Tickets for a series of concerts featuring Hong Kong’s biggest boy band Mirror went on sale on Tuesday. Some fans complained of agonising hours-long waits to get tickets, which, in an attempt to foil touts, required real-name registration.

Emily told HKFP that she had five screens set up – two computers, two tablets and one phone – to try and secure tickets on the Urbtix website to one of Mirror’s 12 shows between July 25 and August 6 at the Hong Kong Coliseum.

Mirror concert
Mirror’s concert to be held between July and August. Photo: MIRROR, via Facebook.

Emily told HKFP that she thought the real-name registration requirement helped to reduce the number of ticket scalpers. Touts had been offering tickets for Mirror’s shows for up to HK$400,000 each.

“Now it really comes down to our own internet speed and quickness of our fingers,” the 15-year-old said. “It allows real fans of Mirror the opportunity to buy [their tickets].”

“But the fly in the ointment is that… [the Urbtix] website is really slow,” she added.

Urbtix is operated by the government’s Leisure and Cultural Services Department (LCSD).

The Form 3 secondary school student said she switched on her computers at home before going to school on Tuesday morning and had enlisted her family members – also Mirror fans – to help access the ticket purchasing website. Tickets sales started at 10 a.m.

Mirror tickets
Over 11,000 tickets remained available as of Tuesday 4:30 p.m. It was over six hours after the public sale started. Photo: Screenshot, via URBTIX.

However, even with the help of five devices, Emily said that by 4 p.m. she still had not secured seats at her idols’ live shows.

The young fan said she did not have much emotion as she had previously failed twice to get tickets during priority sales. “I expected that I won’t have the chance to watch [them],” she said.

As of 6 p.m. on Tuesday, there were over 5,000 tickets available, around 13.6 per cent of the total.

‘Generally smooth’

Fifteen minutes after Mirror ticket sales started, the Home Affairs Bureau posted a message on its Facebook page saying that “real-name registration system for Hong Kong Coliseum concert operates smoothly.”

According to the post, Acting Secretary for Home Affairs Jack Chan and the Director of Leisure and Cultural Services Vincent Liu had paid “special attention” to the start of ticket sales.

Mirror fans
Fans of Mirror member Anson Lo taking photo in front of a truck with their idol painted on it. File photo: Lea Mok/HKFP.

Chan was “happy to see that the operation of ticket sales is generally smooth and people are purchasing in an orderly manner,” and that he “expects the adoption of real-name registration can effectively curb scalping or buying through an intermediary at a high price,” according to the post.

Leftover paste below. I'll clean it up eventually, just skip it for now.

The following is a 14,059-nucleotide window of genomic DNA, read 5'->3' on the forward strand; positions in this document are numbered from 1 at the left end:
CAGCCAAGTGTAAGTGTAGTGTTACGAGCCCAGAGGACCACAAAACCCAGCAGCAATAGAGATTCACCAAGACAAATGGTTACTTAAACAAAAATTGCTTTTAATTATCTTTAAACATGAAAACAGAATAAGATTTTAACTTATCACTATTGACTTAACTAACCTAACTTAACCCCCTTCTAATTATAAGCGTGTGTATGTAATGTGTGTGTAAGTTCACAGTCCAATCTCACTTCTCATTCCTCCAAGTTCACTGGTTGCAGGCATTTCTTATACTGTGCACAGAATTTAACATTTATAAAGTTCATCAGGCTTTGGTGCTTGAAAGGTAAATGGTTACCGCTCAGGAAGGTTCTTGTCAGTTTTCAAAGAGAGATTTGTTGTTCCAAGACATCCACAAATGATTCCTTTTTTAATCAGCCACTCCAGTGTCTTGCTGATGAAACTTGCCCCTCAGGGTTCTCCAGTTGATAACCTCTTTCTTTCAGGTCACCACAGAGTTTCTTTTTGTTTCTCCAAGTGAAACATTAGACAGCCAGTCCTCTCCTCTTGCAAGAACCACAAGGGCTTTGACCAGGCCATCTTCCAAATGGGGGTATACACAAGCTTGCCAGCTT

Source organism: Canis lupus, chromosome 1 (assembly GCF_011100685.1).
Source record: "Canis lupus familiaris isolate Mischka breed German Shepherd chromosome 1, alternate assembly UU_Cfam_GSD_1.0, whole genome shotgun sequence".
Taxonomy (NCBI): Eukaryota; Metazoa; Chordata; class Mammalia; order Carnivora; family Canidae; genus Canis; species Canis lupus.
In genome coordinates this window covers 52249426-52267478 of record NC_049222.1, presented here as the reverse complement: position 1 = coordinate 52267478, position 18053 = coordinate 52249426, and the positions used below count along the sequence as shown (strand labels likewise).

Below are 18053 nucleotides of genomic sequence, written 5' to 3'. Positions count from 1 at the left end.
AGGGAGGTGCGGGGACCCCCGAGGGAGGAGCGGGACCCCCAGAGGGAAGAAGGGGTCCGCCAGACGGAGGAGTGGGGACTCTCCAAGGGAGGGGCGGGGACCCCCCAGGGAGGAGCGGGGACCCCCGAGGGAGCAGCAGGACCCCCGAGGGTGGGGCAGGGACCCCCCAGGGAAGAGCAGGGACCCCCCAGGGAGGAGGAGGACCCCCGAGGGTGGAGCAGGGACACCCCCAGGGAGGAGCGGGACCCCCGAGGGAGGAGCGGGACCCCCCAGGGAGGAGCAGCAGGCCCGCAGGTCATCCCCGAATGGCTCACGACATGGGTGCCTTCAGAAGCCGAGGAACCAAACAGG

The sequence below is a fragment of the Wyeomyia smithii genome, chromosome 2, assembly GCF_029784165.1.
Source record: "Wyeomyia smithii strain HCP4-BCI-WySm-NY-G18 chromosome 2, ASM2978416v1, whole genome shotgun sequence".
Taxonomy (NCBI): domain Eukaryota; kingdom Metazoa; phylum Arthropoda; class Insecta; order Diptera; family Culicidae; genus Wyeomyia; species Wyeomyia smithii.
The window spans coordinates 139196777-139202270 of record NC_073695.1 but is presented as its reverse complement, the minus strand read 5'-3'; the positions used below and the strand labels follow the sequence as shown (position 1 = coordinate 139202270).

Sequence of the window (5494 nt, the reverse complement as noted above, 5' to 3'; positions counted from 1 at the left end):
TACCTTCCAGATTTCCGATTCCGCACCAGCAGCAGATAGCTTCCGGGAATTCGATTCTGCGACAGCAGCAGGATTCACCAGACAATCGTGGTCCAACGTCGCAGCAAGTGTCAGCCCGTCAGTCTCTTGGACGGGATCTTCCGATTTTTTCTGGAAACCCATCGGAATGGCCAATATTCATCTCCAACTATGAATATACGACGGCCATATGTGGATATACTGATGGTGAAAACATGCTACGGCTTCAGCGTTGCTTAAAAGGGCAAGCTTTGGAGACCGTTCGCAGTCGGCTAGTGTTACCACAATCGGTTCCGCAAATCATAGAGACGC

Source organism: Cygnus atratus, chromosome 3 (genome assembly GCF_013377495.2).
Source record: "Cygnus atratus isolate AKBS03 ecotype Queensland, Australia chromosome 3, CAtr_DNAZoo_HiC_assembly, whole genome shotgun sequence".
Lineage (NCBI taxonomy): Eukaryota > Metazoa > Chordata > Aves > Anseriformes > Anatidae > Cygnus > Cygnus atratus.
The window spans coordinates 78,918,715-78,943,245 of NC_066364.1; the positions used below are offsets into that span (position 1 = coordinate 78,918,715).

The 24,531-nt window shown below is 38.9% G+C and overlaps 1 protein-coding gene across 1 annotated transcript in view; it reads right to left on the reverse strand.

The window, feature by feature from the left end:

However, the post was met with comments stating that people had waited for hours and were still unable access the ticket purchasing website. Some said the government was “living in a parallel universe.”

Online ticket scalping continues

Mirror tickets remained a hot commodity online, with HKFP spotting at least one tout selling a ticket for HK$10,000, which was apparently won through a lottery organised by Mirror’s official fan club and thus not subject to real-name registration.

HKFP asked the Home Affairs Bureau and the LCSD about the problems encountered by ticket buyers and the scalping of tickets obtained internally, which were outside the scope of the real-name registration requirements.

Mirror Scalpers
Mirror concert tickets were priced at HK$10,000 each in a second-hand offer. Photo: Screenshot, via Carousell.

The bureau said that it had no comments.

The LCSD said the online ticket selling system had been “operating normally” since the start of the public sale. However, it said “a large number of ticket buyers attempted to log into the system, therefore the website traffic has been very busy and some users might not be able to sign in at once.”

The department also said the real-name registration system required customers to read through a set of terms and conditions, as well as filling in their English full name, which “may cause the ticket purchase time to be longer than other performances.”

The LCSD added that it urged the public to purchase tickets via official channels to avoid fraud or losses.

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Peter Lee is a reporter for HKFP. He was previously a freelance journalist at Initium, covering political and court news. He holds a Global Communication bachelor degree from CUHK.